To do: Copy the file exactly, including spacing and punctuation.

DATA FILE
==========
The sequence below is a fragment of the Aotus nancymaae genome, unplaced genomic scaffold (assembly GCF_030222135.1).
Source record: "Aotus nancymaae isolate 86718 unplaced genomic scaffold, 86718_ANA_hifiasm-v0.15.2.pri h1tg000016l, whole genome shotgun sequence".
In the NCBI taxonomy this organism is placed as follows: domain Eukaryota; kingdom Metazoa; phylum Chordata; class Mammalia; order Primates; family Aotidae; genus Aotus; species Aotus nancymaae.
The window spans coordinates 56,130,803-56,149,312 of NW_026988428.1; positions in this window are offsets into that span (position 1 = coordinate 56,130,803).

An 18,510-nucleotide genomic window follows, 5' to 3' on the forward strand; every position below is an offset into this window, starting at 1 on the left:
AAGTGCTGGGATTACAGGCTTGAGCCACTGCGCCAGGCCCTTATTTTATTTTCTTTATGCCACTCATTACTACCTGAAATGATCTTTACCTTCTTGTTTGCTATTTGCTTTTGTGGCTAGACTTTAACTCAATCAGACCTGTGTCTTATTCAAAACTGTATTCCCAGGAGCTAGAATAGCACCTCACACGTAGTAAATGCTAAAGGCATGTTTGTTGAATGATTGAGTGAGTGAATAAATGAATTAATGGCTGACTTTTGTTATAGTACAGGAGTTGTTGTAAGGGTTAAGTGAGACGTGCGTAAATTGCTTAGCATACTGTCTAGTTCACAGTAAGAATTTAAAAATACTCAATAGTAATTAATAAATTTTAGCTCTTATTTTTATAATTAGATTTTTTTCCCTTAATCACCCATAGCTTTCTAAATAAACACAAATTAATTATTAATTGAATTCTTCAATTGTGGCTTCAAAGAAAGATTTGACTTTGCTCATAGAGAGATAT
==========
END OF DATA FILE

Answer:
The sequence below is a fragment of the Aotus nancymaae genome, unplaced genomic scaffold (assembly GCF_030222135.1).
Source record: "Aotus nancymaae isolate 86718 unplaced genomic scaffold, 86718_ANA_hifiasm-v0.15.2.pri h1tg000016l, whole genome shotgun sequence".
In the NCBI taxonomy this organism is placed as follows: domain Eukaryota; kingdom Metazoa; phylum Chordata; class Mammalia; order Primates; family Aotidae; genus Aotus; species Aotus nancymaae.
The window spans coordinates 56,130,803-56,149,312 of NW_026988428.1; positions in this window are offsets into that span (position 1 = coordinate 56,130,803).

An 18,510-nucleotide genomic window follows, 5' to 3' on the forward strand; every position below is an offset into this window, starting at 1 on the left:
AAGTGCTGGGATTACAGGCTTGAGCCACTGCGCCAGGCCCTTATTTTATTTTCTTTATGCCACTCATTACTACCTGAAATGATCTTTACCTTCTTGTTTGCTATTTGCTTTTGTGGCTAGACTTTAACTCAATCAGACCTGTGTCTTATTCAAAACTGTATTCCCAGGAGCTAGAATAGCACCTCACACGTAGTAAATGCTAAAGGCATGTTTGTTGAATGATTGAGTGAGTGAATAAATGAATTAATGGCTGACTTTTGTTATAGTACAGGAGTTGTTGTAAGGGTTAAGTGAGACGTGCGTAAATTGCTTAGCATACTGTCTAGTTCACAGTAAGAATTTAAAAATACTCAATAGTAATTAATAAATTTTAGCTCTTATTTTTATAATTAGATTTTTTTCCCTTAATCACCCATAGCTTTCTAAATAAACACAAATTAATTATTAATTGAATTCTTCAATTGTGGCTTCAAAGAAAGATTTGACTTTGCTCATAGAGAGATAT